Meta announced Thursday it is testing new features to protect teens from becoming victims of sexual image abuse and being preyed upon by scammers and criminals. The technology giant is testing the new tools on Instagram and its other apps.

What You Need To Know

  • Meta is testing a variety of features to protect teens from sexual image abuse on its apps

  • Instagram users under the age of 18 will be defaulted into a feature that automatically blurs images containing nudity in direct messages

  • Teens will also be defaulted into settngs that won't allow them to be messaged by anyone they aren't already in contact with

  • Users will be able to unsend photos

A feature that automatically blurs images containing nudity in Instagram direct messages for people under the age of 18 is part of a new on-device nudity protection system. Teens are also defaulted into settings that won’t allow them to be messaged by anyone they aren’t already connected to, the company said in a statement posted on its website.

Teens who may have come in contact with a potential scam account will be shown safety notices and given information about how to report direct messages that threaten to share private images.

“While people overwhelmingly use DMs to share what they love with their friends, family or favorite creators, sextortion scammers may also use private messages to share or ask for intimate images,” the company said.

Sextortion is the practice of extorting money or sexual favors from someone by threatening to reveal evidence of their sexual activity, according to Oxford Languages. Between October 2021 and March 2023, at least 12,600 minors were victims of financial sextortion, according to the Federal Bureau of Investigation and Homeland Security Investigations. Most of them were boys.

Sextortion scammers usually target teenagers by pretending to be around the same age as the victim, according to the American Academy of Pediatrics. After indicating they are interested in a relationship, the scammer sends an explicit image and asks for one in return. If a victim sends the image, the scammer asks for even more explicit photos or money and may even hack their personal devices.

ParentsTogether, a nonprofit that advocates for kids’ internet safety, criticized Meta’s new tools.

“The FBI, international agencies and parents have been sounding the alarm on Meta as a cesspool of online child sexual exploitation for years, but the company has done little more than put PR Band-Aids on gaping wounds,” the group’s campaign director, Shelby Knox, said in a statement. “Meta has shown zero willingness to engage with parents whose kids have died due to sextortion on Meta platforms, so it’s hard not to see this announcement as another cynical attempt to do just enough to avoid growing calls for state and federal legislators to regulate Big tech.”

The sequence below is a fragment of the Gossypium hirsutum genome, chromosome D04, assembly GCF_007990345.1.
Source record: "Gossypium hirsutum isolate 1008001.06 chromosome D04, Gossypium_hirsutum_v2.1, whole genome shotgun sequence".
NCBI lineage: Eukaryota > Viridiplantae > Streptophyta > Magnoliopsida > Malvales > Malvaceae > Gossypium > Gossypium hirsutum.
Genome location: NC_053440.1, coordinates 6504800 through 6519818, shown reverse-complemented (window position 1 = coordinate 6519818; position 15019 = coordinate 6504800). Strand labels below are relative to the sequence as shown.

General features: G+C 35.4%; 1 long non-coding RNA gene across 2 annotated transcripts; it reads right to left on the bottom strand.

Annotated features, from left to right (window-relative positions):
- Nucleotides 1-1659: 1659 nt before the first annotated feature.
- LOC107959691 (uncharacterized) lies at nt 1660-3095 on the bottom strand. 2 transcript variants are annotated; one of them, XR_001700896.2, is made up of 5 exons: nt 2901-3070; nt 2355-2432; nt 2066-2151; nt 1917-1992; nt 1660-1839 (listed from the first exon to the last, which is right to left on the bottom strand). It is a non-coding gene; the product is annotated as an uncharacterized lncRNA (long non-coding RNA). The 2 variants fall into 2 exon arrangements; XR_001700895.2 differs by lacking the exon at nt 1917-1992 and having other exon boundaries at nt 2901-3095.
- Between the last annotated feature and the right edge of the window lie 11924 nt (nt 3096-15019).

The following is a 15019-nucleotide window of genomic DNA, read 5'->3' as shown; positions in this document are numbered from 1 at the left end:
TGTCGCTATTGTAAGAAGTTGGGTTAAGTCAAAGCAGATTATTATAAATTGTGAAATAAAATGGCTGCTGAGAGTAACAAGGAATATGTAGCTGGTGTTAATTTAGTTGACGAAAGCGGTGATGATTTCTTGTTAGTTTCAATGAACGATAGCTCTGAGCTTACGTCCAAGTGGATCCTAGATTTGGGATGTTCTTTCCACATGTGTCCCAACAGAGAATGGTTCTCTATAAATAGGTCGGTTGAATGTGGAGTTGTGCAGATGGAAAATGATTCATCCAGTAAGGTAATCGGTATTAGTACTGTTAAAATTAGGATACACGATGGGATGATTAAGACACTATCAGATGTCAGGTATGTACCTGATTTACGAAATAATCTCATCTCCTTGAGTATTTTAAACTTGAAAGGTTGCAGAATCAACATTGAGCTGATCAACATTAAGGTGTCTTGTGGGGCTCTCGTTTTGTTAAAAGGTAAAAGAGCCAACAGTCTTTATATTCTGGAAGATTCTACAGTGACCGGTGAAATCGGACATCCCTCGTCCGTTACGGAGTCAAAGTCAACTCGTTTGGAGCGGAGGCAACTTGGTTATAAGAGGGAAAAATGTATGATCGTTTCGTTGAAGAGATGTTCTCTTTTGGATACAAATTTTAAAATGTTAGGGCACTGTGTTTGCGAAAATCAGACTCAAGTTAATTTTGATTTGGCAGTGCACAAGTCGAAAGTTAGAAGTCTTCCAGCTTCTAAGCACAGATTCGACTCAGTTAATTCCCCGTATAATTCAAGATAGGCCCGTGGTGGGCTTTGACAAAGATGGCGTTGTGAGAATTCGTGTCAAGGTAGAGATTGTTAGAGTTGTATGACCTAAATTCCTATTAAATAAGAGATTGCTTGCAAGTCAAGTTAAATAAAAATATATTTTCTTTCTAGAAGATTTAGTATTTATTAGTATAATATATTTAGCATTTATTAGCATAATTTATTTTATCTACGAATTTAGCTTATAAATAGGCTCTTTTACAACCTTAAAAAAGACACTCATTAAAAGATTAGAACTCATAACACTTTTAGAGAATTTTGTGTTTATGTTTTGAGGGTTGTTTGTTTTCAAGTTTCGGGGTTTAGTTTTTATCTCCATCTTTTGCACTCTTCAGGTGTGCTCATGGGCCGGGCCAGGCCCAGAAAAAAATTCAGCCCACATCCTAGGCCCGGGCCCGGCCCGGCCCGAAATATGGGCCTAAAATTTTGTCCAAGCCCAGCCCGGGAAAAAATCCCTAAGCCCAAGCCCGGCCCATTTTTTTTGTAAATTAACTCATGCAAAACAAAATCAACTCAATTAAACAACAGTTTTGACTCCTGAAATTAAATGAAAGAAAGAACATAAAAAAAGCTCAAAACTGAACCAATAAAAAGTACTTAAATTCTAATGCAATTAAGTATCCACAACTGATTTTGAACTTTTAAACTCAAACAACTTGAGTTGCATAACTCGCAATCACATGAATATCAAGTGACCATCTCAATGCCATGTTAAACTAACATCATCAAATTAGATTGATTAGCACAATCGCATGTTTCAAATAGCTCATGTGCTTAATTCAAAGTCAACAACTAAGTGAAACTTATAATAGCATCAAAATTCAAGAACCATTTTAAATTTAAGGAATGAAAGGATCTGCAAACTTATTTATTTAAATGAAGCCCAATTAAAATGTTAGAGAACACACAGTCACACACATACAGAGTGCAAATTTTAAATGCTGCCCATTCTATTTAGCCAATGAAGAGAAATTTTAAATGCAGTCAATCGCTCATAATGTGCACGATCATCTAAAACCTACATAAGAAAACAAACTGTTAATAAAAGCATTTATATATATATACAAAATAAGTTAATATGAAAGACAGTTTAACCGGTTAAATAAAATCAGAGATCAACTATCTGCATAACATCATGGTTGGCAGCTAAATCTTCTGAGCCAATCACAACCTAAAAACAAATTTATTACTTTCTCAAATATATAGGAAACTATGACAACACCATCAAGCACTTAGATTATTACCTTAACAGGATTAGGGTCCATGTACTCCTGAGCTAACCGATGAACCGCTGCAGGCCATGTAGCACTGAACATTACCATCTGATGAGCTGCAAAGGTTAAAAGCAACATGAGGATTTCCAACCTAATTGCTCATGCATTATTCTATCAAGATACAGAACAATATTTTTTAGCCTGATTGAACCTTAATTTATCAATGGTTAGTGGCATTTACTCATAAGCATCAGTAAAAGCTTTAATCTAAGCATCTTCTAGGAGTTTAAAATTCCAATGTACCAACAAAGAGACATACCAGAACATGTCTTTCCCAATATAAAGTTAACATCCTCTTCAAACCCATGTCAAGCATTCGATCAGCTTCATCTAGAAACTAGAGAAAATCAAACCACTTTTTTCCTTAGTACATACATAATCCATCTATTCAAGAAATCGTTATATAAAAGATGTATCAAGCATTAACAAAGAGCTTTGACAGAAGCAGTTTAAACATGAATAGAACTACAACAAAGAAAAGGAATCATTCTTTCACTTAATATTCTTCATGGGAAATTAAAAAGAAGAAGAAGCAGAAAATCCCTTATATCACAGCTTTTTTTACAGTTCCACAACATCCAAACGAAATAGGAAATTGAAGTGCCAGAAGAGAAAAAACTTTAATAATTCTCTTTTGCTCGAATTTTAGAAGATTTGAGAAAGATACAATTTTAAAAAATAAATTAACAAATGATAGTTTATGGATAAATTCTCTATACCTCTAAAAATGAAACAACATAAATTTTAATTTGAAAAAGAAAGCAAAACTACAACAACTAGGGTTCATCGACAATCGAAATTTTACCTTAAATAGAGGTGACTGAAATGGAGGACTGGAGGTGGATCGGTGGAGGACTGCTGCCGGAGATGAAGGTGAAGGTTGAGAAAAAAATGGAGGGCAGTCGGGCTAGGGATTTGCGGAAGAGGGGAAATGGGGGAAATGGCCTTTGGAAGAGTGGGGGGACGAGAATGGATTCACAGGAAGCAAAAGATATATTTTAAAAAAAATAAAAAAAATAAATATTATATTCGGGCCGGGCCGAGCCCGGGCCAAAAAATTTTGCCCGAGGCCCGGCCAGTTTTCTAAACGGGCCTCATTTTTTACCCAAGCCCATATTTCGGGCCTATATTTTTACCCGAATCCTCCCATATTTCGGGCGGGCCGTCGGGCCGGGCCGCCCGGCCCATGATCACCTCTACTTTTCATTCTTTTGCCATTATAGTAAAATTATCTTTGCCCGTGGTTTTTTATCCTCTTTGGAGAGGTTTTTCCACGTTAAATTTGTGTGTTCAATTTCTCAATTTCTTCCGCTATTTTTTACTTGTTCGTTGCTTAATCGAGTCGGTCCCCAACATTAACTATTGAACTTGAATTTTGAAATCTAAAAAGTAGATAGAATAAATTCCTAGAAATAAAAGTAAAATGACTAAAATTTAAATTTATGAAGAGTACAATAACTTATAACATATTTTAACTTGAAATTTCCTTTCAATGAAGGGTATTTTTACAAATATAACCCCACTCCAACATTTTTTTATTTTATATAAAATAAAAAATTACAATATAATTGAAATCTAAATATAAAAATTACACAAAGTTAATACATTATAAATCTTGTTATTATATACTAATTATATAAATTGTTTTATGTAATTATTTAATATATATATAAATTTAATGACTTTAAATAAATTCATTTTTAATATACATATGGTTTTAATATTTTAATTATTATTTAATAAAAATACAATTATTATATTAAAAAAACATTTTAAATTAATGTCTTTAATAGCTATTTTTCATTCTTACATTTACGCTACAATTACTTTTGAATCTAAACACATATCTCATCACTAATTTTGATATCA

The new nudity protection system Meta is testing urges Instagram users to use caution when sending nude pictures and “is designed to not only protect people from seeing unwanted nudity in their DMs but also to protect them from scammers who may send nude images to trick people into sending their own images in return.”

The new feature also allows users to unsend photos. People who have received a nude image and try to forward it will be shown a message encouraging them to be responsible and respectful.

“Sharing someone’s sensitive photos may go against our Community Guidelines or be illegal,” one of them reads. “It can be difficult to control what happens to a photo once you share it. People may use photos to harm the person in them.”

Underage individuals who receive a nude photo will see a blurred image and encounter a screen that reads, “Don’t feel pressured to respond. You can stop conversations that make you feel uncomfortable, even if you’ve chatted before.”

They are also given an option to see safety tips, including a reminder that people can screenshot or forward images without a person’s knowledge, that a person’s relationship to the person may change in the future and that they should review profiles carefully to make sure they are who they say they are.

Meta said it is developing technology to help identify accounts that could potentially engage in sextortion scams based on signals that indicate such behavior. Messages from accounts that Meta identifies as having sextortion potential will instantly go to the recipient’s hidden requests folder so they will not be notified.

For teens, Meta said adults are already restricted from starting direct messaging chats with teens they are not connected with. The company is beginning to test a system in which a teen’s profile does not show the “message” button to potential sextortion accounts and hides teens from those accounts.

Teens who have already engaged with sextortion scammers whose accounts have already been removed will receive pop-up messages directing them to resources from victim support groups including Take It Down.

The new anti-sextortion features come almost three years after Facebook employee Frances Haugen blew the whistle on the company, calling attention to Instagram’s impact on children.